Football - a Harris family affair
There are many famous siblings in sport, but rarely is there enough talent within a family to start a five-a-side football team, and even more rarely are they all connected closely with one club.
But the Harris family from Lincolnshire - mum Debra, dad Glen, daughters Megan, Emily and Martha and son Liam - could do just exactly that, and the three sisters could find themselves one day all lining up in the same Lincoln Ladies team.
Megan, 27, was one of the founding members of what was initially Lincoln City Ladies, and has progressed through the ranks to become club captain.
She first signed for the club at the age of 10 after seeing a newspaper advertisement for girls interested in starting a football team.
'My dad took me along because I used to play with the boys team and I had stop playing because of the rules of the age groups," she said. "I was looking for a girls team, so I went along and I've been there ever since.
"If you had told me when I was ten-years-old that I'd be playing matches shown on TV in the top women's league then I don't think I'd have believed you.
"It was something I dreamed about when I was little. I wanted to play at the highest level, and I wanted to play with Lincoln at the highest level."
Emily and Martha
Twin sisters Emily and Martha, 17, both play for Lincoln Ladies reserves and admit that although football is very much talked about, they like to do normal things in their spare time.
"I did have a choice to play," defender Emily admits. "But I used to have to go and watch a lot and then I just decided to start playing."
Martha has recently been involved with England's under-19s after consistent successful performances in her first year with the Ladyimps reserve side.
"I got nominated for a talent camp and then got through to the next round, which was an England under-19's camp" she said.
Glen, Debra and Liam
Dad Glen spent six years as a Royal Navy physical training instructor and, after a spell as team manager with Lincoln Ladies, is now part of the club's coaching staff.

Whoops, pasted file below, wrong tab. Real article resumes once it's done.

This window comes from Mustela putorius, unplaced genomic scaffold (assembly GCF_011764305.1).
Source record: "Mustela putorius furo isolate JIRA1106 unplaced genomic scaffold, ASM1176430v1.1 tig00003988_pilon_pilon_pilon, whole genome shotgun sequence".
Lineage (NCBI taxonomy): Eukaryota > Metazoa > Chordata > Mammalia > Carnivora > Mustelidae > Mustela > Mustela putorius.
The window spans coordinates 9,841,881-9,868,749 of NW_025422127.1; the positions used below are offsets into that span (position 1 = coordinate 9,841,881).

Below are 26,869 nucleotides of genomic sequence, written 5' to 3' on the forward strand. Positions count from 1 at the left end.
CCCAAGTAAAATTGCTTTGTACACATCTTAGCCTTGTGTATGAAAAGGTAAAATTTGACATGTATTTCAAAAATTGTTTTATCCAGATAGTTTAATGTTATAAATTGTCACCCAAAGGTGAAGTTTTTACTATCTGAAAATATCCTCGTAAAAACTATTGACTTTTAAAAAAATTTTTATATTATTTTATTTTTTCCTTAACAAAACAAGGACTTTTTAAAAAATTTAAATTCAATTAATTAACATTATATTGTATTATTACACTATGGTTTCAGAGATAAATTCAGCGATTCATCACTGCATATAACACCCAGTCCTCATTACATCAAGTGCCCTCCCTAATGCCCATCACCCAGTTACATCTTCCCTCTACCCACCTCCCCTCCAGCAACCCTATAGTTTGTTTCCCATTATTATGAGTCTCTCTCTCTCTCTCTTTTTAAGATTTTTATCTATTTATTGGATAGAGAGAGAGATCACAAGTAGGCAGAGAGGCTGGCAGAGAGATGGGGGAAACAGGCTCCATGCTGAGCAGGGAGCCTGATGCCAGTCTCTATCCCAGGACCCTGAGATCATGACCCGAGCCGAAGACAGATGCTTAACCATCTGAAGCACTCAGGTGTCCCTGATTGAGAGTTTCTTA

He says it is fantastic that all of his family are involved in sport.
"It's hard work sometimes on a Saturday and Sunday, making sure you get to all the games," he said. I suppose I'm really conscious that I'm football mad and I'm also conscious that they do it and enjoy it, which is the main thing.
"If you can't beat them, join them," is the view of mum Debra. "Generally speaking I go and watch most of their matches. Glen tends to do the training nights but I watch all the games really."
The youngest member of the family, Liam, plays football for Lincoln City boys and cricket for Lincolnshire's Under-13s.
Glen says he is delighted with the positives his children have taken from their involvement with sport.
"It's great that they've all had reasonable success from football, and made a lot of friends from football and it gives them a focus outside of their education," he said.
Reflecting on how the Women's Super League has impacted on the female game, he says: "Last season, before the Women's Super League, the crowds were probably one man and a dog, but now we've had 800 people down watching us at Sincil Bank.
"The more people that see it, the more people will get drawn into it. The quality is good. "
A growing sport
"The last year or so women's football has really grown," added Megan, who has captained the Ladyimps for the past three years.
"The World Cup helped, with the performances that the England Women's team did. The FA have really been pushing this league and trying to make it interactive and get it out there and I think they've done a really good job.
"Locally we're very lucky. The people in Lincolnshire and the local media are really supportive Wwe get a lot of coverage locally and I think that needs to spread nationally a little bit more, but it's getting there."